That’s not to say that Blomkamp’s film is an indictment on that country itself, or even the action so big business: no, I think he intended a grander scope. District 9, as a story, could have happened anywhere. But it doesn’t, it happens in South Africa. Even the documentary footage has a snippet pertaining to the fact that it wasn’t an event in New York or Washington (as so many disaster/alien movies are) but in a city and country not exactly known for grandiose, planet shaking events. Which, I think, is entirely the point. New Yorkers may very well spy a giant UFO coming in to land in Central Park, make some sort of snide remark about property prices, and then go back to their Starbucks. In South Africa, where the country is still getting past the long desolation of Apartheid rule, things aren’t as clear cut. Politics, even humanity’s own internal politics, are always involved. Wikus himself becomes a pawn in the game of financial gain, when he discovers the real truth behind MNU’s policies. And it’s got nothing to do with peace and love. District 9 pares back our own ethics and shows us just how depraved we can be, no matter what the cosmic implications of our stupidity might be. People, not aliens, are animals, even though here, that appears not to be the case: humans treat the aliens as guests, then intruders, then as outright pests. A slow, subtle extermination is perhaps on the cards, and for all the world it seems slightly Nazi-like. Indeed, a reference to concentration camps is made during the film, as our hero begins to understand the broader picture of the situation he finds himself in, having to depend upon alien help to survive. Parallels to historical moments abound here, elements of other stories are slipped in: from experimentation on humans and aliens, a la just about every serious sci-fi movie ever made, to a bizarre Starship Troopers-style weapons check, to the profit-before-people mentality of the faceless elite. Fundamentally, if you were to strip the film down to a dot point list, thee primary elements are of racism, depravity for profit, class systems by which we denigrate those with less at the expense of obtaining more, and elitism of the highest order. Timely, appallingly still-current narratives that resonate throughout the world today.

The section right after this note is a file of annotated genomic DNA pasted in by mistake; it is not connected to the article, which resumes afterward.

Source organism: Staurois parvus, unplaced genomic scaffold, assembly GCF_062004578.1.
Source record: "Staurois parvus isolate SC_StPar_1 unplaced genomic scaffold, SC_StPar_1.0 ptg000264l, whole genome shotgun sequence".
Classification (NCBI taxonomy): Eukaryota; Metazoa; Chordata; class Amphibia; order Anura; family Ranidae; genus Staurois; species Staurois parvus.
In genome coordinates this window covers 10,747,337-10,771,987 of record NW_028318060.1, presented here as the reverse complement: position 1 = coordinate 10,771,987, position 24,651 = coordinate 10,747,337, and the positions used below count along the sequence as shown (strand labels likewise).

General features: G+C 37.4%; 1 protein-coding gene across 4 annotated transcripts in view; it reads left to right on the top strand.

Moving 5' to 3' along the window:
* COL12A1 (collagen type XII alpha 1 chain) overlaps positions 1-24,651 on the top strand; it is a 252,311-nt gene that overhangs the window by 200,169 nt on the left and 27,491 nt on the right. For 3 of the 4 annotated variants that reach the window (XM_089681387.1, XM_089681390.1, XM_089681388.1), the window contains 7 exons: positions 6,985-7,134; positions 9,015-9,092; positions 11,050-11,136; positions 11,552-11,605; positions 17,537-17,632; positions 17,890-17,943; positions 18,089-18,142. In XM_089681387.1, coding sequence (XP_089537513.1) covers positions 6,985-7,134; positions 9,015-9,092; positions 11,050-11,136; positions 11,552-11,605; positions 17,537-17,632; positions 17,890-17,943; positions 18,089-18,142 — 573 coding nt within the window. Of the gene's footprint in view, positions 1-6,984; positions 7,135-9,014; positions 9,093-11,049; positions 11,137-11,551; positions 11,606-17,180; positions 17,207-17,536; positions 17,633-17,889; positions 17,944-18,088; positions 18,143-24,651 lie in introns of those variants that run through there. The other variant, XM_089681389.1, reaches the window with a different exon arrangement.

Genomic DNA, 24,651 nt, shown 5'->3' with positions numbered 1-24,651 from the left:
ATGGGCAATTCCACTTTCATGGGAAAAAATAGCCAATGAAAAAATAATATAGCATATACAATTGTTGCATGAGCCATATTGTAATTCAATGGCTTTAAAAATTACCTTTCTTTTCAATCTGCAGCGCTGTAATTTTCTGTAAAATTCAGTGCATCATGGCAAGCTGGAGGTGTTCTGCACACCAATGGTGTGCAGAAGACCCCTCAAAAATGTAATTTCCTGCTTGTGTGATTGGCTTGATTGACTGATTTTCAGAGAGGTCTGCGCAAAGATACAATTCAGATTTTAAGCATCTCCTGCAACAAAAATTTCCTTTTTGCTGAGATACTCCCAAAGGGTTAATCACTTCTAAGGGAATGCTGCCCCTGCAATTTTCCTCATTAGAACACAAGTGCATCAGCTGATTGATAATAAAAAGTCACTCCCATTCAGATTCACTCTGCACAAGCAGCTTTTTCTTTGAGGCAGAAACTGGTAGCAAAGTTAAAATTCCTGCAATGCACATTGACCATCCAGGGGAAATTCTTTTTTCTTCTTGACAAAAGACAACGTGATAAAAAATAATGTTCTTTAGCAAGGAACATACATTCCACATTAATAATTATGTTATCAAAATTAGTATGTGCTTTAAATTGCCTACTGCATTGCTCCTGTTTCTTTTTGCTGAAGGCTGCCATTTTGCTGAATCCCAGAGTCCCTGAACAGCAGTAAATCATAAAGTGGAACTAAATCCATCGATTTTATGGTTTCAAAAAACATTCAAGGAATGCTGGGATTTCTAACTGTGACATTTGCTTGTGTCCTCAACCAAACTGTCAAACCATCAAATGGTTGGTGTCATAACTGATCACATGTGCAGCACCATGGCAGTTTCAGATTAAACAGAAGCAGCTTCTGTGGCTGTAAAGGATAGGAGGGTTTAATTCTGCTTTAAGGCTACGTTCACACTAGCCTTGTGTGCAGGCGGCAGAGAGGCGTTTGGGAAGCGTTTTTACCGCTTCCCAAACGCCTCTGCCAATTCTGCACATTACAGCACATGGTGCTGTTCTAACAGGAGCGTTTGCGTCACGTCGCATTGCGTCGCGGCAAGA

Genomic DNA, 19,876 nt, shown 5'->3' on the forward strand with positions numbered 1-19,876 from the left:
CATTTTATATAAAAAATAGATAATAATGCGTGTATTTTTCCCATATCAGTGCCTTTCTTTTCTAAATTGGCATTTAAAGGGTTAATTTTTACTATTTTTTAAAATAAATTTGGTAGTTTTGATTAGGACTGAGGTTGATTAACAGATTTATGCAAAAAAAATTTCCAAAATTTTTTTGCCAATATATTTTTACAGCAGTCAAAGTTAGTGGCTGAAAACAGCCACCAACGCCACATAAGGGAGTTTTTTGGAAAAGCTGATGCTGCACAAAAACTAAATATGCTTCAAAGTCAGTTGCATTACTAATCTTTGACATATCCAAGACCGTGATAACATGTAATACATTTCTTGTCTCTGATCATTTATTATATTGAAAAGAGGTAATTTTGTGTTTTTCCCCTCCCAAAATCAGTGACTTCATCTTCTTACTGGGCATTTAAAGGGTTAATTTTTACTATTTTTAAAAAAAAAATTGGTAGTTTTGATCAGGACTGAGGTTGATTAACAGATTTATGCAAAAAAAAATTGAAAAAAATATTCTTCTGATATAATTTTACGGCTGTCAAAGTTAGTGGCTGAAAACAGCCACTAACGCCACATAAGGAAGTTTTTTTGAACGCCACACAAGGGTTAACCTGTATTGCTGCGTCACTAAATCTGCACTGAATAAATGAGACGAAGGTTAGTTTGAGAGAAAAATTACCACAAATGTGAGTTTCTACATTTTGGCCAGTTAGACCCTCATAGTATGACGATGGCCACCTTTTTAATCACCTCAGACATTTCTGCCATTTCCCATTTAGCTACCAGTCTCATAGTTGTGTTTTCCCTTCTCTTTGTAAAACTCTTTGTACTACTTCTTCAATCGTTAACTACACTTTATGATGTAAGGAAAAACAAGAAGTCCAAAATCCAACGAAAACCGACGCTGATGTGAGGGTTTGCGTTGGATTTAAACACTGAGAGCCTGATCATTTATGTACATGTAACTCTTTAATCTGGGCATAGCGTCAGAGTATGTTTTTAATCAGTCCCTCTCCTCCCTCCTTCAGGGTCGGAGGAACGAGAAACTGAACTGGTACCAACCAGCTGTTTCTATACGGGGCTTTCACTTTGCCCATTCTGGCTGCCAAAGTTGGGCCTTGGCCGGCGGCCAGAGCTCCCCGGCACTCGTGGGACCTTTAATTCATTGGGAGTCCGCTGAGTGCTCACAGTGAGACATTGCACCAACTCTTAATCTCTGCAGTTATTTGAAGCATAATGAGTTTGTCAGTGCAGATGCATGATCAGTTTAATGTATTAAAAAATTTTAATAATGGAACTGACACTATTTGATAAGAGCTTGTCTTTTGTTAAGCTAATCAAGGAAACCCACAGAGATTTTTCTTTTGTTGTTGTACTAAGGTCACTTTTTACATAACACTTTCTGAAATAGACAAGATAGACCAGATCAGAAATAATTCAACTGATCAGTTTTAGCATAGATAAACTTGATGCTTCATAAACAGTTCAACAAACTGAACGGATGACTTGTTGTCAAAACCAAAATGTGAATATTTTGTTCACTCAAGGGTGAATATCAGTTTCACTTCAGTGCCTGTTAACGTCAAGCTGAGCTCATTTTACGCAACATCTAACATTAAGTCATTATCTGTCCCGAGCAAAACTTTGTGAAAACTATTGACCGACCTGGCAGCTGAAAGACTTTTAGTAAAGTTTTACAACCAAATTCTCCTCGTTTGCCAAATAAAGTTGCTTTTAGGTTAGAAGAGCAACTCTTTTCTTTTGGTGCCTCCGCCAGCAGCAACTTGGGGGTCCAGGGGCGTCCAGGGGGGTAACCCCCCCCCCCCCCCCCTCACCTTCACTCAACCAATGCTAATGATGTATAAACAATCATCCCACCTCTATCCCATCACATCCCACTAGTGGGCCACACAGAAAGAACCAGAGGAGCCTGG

As hard as I tried, I couldn’t fault the general plot. The film does tend to drag towards melancholy a lot, so be wary if you are expecting some light-hearted moments (they’re all at the beginning of the film) because the darkness descends upon proceedings quite quickly, and never gets lighter. It’s not an easy story to tell, and Blomkamp should be applauded for trying to tell this story in a way that’s not entirely unbelievable. Could this kind of story happen? Perhaps! Unlike a Spielberg or Michael Bay, flashing explosions and queasy saccharine sweetness where there never should be any, Blomkamp relies less on flashy visuals (more on those in a moment) than he does at simply telling the story. I often lament that too many films rely on digital effects to the detriment of the story, that to see District 9achieve what it does, in the way it does, is jaw-droppingly refreshing. It’s not a very complicated story, per se, but the themes involved are, and while Blomkamp never beats you over the head with a “hey, here’s what you should be thinking” film-making mentality, there’s enough going on to make you think “okay, I understand what’s happening” and move on. It’s so nice not to be force-fed the moral high-ground.